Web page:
• Generosity: Do three generous acts every day.
    • Honor: Greet everyone you meet with words of real interest.
    • Patience: Be strong in holding back from reactivity when forced to wait.
    • Gratitude: Go out of your way to express thanks to all who do things for you.

  • Read an ancient Mussar text, like The Path of the Just by Rabbi Moshe Chaim Luzzatto (1740) or The Duties of the Heart by Rabbi Bachya ibn Paquda (1080), or a modern one, such as Strive for Truth! by Rabbi Eliyahu Dessler.

  • Take a distance learning course offered through The Mussar Institute, www.mussarinstitute.org.

  • Talk to your rabbi or education director about starting a Mussar group. See “How To Bring Mussar to Your Synagogue: 5 Practical Steps” and visit The Mussar Institute's website for additional resources.

  • Form a Mussar chevruta partnership (studying in pairs) with friends or congregants. To join an existing group of fellow seekers contact The Mussar Institute.

When Bev had that hip replaced and I was challenged to be patient, we were both grateful that I had learned and practiced Mussar. Of course, I’d wanted to be patient, but the intention is just not enough. I needed practices to strengthen my capacity.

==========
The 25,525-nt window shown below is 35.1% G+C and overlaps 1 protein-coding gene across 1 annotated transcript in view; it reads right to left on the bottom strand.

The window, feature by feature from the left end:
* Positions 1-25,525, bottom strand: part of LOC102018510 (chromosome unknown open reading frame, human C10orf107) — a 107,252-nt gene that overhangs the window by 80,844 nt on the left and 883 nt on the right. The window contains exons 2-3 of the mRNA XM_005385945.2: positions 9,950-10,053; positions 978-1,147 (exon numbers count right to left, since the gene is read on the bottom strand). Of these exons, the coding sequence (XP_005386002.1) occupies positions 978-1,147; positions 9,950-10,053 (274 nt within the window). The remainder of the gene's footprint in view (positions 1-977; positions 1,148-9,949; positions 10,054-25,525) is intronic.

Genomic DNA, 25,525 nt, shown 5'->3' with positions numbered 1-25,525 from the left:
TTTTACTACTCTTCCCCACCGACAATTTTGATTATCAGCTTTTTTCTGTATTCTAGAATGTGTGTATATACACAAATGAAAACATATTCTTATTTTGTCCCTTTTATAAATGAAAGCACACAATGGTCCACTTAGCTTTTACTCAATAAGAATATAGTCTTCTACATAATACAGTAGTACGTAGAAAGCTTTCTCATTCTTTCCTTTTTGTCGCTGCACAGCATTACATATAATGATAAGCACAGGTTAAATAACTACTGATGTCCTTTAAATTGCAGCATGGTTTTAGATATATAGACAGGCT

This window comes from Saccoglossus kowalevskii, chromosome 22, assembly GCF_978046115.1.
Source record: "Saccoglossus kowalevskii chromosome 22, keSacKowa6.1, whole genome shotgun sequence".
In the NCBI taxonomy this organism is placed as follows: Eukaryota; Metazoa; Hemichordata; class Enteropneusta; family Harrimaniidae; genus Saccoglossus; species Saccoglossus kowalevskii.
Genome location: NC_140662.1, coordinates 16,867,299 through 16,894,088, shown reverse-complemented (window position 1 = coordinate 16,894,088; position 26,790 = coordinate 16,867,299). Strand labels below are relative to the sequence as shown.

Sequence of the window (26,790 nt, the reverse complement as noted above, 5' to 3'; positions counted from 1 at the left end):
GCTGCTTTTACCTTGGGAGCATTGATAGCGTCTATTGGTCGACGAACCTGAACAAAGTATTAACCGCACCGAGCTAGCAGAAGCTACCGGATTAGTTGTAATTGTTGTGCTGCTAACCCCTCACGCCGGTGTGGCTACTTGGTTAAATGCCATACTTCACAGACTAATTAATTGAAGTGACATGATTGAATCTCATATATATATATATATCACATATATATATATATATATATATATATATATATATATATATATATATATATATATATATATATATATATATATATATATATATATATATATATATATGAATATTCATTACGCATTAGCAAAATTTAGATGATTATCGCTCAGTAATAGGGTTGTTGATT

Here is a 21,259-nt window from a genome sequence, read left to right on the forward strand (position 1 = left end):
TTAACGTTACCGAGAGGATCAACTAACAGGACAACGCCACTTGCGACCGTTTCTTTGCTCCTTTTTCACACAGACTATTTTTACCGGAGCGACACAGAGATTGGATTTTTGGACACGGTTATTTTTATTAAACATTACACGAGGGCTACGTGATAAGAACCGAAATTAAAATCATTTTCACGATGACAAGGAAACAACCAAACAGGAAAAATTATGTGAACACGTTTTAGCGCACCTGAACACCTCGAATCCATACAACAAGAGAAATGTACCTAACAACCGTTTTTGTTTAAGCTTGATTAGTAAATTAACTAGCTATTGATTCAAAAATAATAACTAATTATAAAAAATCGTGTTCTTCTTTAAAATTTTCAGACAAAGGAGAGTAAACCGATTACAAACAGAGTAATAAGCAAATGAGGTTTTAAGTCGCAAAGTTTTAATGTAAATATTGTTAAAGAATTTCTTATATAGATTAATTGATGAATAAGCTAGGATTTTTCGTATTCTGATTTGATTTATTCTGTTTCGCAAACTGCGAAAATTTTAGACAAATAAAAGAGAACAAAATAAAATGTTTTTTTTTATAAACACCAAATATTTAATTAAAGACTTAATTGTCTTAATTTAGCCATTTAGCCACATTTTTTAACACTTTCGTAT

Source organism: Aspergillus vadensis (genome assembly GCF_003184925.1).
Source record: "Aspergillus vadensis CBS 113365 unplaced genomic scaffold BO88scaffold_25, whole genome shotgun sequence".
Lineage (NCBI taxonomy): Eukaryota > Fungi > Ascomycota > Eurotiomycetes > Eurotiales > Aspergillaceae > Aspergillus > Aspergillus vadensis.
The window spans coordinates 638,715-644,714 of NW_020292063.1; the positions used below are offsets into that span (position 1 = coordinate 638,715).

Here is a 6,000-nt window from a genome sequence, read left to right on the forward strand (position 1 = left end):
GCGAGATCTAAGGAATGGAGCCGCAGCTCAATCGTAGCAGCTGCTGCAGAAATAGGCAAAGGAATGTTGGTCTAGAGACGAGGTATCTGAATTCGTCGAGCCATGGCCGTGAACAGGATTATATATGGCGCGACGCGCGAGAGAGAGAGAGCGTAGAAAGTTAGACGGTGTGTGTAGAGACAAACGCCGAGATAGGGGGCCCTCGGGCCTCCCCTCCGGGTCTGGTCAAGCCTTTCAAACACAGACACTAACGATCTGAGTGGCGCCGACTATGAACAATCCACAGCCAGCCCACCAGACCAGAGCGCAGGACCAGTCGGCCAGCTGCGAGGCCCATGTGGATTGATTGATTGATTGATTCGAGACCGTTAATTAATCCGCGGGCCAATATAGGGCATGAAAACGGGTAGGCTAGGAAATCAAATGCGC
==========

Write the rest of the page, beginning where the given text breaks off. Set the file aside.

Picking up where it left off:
At the time, my Mussar practice was focused on abstinence (or prishut in Hebrew), which, for me, usually means steering away from coffee, dessert, unnecessary shopping, or television. Here I had the opportunity to abstain from a different sort of thing—impatience. And so, at 4 A.M., when I was awakened for the fifth time that night and the cells of my body called out for me to pull the blanket up over my head, I had prepared myself to abstain from impatience and selfishness. As a result, I took good care of Bev, and in so doing served another human being, our marriage, and my own soul—all steps toward reaching my highest spiritual potential, which, as the Torah tells us, is to be holy.

Alan Morinis is the author of Climbing Jacob’s Ladder and Everyday Holiness: The Jewish Spiritual Path of Mussar and founding director of The Mussar Institute (www.mussarinstitute.org).

 




 


Union for Reform Judaism.